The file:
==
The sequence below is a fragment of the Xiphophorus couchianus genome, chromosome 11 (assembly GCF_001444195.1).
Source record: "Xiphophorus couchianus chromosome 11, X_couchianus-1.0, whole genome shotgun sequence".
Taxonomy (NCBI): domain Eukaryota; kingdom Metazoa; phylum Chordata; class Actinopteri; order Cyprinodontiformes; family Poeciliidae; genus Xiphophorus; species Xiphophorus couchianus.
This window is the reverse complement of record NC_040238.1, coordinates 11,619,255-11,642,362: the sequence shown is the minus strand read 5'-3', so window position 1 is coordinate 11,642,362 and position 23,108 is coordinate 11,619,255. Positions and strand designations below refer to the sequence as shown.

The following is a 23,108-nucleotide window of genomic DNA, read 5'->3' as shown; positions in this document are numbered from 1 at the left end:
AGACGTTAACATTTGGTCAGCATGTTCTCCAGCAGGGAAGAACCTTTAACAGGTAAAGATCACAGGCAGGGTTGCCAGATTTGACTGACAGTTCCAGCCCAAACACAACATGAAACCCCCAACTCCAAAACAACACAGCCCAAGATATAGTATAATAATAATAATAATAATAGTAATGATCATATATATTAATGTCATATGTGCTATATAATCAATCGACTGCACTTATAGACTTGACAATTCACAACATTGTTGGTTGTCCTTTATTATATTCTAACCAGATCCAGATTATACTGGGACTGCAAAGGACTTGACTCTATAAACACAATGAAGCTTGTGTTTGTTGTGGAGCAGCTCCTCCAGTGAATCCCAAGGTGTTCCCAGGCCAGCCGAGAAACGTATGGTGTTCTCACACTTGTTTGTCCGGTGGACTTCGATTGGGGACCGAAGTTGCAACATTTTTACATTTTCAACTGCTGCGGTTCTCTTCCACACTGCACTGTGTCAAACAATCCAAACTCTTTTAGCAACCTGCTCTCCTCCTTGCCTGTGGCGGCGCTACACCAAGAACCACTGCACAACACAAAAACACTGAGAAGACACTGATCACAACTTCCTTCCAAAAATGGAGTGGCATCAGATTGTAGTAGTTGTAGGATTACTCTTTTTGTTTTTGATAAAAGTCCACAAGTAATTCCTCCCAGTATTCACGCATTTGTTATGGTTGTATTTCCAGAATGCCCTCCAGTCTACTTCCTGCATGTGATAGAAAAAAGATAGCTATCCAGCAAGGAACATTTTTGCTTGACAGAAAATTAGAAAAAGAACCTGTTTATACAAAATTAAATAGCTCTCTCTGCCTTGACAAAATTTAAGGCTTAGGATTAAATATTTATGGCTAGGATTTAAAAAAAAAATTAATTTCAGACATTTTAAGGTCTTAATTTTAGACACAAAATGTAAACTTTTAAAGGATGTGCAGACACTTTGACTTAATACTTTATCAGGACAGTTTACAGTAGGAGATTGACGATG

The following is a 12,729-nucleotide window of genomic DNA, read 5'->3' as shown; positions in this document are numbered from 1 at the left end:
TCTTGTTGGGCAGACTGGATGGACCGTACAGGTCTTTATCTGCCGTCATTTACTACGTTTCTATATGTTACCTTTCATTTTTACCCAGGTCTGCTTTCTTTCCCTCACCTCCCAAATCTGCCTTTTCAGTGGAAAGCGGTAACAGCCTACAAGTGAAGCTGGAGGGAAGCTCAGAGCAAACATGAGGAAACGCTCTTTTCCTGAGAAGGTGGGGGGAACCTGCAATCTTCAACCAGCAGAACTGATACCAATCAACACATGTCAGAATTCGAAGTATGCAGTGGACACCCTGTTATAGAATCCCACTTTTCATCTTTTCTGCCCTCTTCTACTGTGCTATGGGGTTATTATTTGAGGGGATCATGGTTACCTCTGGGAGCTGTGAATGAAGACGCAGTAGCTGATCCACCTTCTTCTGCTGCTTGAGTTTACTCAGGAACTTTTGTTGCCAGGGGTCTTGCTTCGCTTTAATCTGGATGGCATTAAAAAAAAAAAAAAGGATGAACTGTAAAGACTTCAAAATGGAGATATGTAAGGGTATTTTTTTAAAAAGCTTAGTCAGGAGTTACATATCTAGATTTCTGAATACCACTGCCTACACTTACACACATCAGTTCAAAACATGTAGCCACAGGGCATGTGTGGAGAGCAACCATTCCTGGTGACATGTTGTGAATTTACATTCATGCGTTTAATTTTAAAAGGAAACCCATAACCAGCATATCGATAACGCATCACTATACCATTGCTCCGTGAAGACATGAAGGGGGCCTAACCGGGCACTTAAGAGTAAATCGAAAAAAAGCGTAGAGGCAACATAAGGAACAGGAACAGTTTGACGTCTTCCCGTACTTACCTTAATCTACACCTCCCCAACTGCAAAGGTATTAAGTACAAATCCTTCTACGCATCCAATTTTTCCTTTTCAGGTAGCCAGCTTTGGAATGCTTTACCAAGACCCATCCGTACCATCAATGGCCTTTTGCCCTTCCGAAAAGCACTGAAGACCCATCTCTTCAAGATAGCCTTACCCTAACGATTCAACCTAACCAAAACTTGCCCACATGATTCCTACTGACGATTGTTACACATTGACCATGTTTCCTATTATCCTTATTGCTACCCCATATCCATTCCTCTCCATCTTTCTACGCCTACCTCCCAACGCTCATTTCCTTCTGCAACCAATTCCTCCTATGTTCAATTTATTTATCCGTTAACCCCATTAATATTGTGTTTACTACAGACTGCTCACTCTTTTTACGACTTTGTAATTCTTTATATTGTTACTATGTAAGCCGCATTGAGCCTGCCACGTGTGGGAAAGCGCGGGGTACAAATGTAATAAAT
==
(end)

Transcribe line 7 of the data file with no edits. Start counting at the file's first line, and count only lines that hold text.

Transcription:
The following is a 12,729-nucleotide window of genomic DNA, read 5'->3' as shown; positions in this document are numbered from 1 at the left end: